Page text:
# Stationarity in Time Series

Could you illustrate why a random walk process without a constant term exhibits stationarity in its first moment but not in the second?

First, recall that a stochastic process $$\{ Y_t \}$$ is weakly stationary if :

$$i)$$ The first moment is time independent and finite, i.e. $$E(Y_t) \equiv \mu < \infty$$

$$ii)$$ The Variance is time independent and finite, i.e. $$Var(Y_t) = E[(Y_t - \mu)^2] \equiv \gamma_0 < \infty$$

$$iii)$$ The Autocovariance only depends upon the order of lag $$j$$, i.e., $$Cov(Y_t,Y_{t-j}) = E[ (Y_t - \mu) (Y_{t-j} - \mu)] \equiv \gamma_j$$

Consider the following random walk process without the constant term: $$$$Y_t = Y_{t-1} + \epsilon_t$$$$

Now,consider $$Y_{1}=Y_{0} + \epsilon_1$$

$$Y_{2}=Y_{1} + \epsilon_2$$

$$Y_{3}=Y_{2} + \epsilon_3$$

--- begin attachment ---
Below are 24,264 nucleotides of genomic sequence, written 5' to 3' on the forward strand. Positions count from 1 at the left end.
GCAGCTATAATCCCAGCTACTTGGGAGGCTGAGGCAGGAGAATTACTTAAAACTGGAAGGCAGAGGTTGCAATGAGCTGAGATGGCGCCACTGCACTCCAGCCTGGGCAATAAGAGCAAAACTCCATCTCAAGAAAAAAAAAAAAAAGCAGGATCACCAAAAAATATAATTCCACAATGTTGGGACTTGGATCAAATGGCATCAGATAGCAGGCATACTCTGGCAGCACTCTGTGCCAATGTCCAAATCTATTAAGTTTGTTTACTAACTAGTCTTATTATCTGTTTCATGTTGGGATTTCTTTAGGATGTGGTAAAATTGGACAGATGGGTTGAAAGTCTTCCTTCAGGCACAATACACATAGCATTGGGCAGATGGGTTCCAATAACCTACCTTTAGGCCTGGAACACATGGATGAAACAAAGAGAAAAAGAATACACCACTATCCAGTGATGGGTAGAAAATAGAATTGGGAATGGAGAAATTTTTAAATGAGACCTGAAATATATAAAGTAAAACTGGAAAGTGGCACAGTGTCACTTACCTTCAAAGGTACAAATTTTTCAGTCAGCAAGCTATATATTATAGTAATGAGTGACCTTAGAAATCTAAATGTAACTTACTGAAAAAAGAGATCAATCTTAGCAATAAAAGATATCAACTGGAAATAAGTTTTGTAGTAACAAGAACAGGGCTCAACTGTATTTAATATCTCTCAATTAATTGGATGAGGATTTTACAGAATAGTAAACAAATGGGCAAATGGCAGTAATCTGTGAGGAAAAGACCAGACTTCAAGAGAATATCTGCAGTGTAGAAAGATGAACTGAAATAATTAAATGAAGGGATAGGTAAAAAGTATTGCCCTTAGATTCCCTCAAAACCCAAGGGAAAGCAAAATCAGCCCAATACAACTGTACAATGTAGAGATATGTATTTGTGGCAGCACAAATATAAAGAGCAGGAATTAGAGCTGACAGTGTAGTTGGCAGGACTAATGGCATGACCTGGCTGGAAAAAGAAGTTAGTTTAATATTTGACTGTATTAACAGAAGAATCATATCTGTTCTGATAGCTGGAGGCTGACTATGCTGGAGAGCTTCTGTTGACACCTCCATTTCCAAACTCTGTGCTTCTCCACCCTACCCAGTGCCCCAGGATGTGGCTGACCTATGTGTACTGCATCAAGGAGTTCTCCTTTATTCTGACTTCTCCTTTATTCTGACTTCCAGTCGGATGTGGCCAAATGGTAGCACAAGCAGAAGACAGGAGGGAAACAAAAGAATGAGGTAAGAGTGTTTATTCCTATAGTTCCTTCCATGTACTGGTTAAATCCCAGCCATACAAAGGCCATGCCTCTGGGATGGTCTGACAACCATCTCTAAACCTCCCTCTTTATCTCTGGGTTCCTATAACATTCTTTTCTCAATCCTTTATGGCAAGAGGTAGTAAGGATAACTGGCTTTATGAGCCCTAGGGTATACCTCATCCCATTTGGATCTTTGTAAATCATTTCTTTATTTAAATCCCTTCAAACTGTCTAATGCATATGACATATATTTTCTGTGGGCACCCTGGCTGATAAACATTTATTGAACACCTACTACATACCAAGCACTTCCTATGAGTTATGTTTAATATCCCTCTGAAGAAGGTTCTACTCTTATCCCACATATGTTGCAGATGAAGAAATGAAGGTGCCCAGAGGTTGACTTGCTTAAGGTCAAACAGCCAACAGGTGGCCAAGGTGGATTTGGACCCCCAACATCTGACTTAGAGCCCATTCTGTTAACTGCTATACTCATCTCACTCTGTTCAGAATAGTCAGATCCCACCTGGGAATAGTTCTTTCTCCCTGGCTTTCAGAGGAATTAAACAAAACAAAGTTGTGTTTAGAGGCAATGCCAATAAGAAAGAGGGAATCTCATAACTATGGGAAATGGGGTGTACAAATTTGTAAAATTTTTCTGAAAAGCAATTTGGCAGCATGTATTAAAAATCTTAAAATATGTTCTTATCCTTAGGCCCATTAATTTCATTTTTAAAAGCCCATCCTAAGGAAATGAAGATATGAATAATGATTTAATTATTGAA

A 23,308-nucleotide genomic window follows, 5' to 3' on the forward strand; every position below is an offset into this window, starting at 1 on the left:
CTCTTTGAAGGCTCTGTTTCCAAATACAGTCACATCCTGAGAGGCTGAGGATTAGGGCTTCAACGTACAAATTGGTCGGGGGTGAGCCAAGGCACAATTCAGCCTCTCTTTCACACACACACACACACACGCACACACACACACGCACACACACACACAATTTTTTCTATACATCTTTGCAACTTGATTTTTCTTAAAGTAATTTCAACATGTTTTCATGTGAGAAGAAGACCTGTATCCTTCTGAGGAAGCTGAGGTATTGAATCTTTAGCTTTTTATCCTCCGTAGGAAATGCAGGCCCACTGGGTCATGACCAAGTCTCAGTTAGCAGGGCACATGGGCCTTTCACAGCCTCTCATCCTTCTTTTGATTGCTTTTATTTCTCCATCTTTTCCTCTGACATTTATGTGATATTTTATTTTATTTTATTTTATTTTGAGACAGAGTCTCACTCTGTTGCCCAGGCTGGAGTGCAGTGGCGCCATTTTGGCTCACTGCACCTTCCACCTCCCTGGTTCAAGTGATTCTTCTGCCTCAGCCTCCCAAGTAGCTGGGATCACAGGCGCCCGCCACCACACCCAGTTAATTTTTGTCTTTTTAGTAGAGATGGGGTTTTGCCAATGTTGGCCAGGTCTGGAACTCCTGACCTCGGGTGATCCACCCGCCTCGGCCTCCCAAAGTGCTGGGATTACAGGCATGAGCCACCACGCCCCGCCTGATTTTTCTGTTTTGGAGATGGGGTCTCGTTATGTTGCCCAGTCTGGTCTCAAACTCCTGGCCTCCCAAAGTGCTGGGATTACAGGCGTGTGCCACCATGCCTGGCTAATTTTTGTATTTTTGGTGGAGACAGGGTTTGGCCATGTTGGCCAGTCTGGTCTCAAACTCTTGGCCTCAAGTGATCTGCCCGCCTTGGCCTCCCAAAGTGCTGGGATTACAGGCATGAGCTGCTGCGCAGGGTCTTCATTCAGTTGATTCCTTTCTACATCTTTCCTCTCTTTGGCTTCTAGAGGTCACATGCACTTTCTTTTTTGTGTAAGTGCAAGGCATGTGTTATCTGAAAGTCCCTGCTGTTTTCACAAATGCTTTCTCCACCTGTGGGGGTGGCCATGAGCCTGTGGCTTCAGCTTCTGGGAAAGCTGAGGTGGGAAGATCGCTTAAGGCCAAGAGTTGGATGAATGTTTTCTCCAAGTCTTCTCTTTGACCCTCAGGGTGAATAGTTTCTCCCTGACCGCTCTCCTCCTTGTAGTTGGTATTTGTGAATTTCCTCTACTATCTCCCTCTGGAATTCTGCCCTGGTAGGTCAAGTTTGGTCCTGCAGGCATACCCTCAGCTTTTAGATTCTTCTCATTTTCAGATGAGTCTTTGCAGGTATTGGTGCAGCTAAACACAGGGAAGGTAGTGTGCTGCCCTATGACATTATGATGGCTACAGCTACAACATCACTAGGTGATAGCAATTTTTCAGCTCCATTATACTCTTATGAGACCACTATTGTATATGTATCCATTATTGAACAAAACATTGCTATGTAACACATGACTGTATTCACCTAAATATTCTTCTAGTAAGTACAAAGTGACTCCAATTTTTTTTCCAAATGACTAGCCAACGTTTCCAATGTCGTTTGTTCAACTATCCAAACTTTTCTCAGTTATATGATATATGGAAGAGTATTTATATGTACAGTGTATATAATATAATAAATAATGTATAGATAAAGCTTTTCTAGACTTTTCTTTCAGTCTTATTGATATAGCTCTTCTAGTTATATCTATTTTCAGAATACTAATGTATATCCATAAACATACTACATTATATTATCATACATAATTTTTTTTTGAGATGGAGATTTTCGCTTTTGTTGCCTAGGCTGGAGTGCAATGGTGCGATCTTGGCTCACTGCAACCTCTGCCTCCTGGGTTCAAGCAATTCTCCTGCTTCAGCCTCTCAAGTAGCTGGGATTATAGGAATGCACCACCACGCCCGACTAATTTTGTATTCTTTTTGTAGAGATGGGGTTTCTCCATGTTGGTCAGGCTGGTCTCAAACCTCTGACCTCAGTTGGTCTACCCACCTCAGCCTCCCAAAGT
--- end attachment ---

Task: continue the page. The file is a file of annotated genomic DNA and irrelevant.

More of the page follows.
Let's stop here, and using the expression of $$Y_1$$ and $$Y_2$$ into $$Y_3$$ and assuming that $$Y_0=0$$, then

$$Y_3= \epsilon_1 + \epsilon_2 + \epsilon_3$$

Generalizing the last equation

$$$$Y_t = \sum_{j=1}^{t} \epsilon_j$$$$

If you compute the moments, recalling that $$\epsilon_t$$ is a white noise process and so it has zero mean and constant variance, i.e., $$\epsilon_t \sim i.i.d (0,\sigma^2)$$ you have

$$$$\mathbb{E}(Y_t) = \mathbb{E}(\sum_{j=1}^{t} \epsilon_j) =0$$$$ and the process is stationary in mean. It won't be stationary in variance. Indeed, $$$$\mathbb{Var}(Y_t) = \sigma^2 \sum_{j=1}^{t} = t \sigma^2$$$$ As you can see, the variance increases with $$t$$, making the variance infinitely large as $$t \rightarrow \infty$$. Thus, $${Y_t}$$ is not stationary in variance. Thus, the process is not weakly stationary.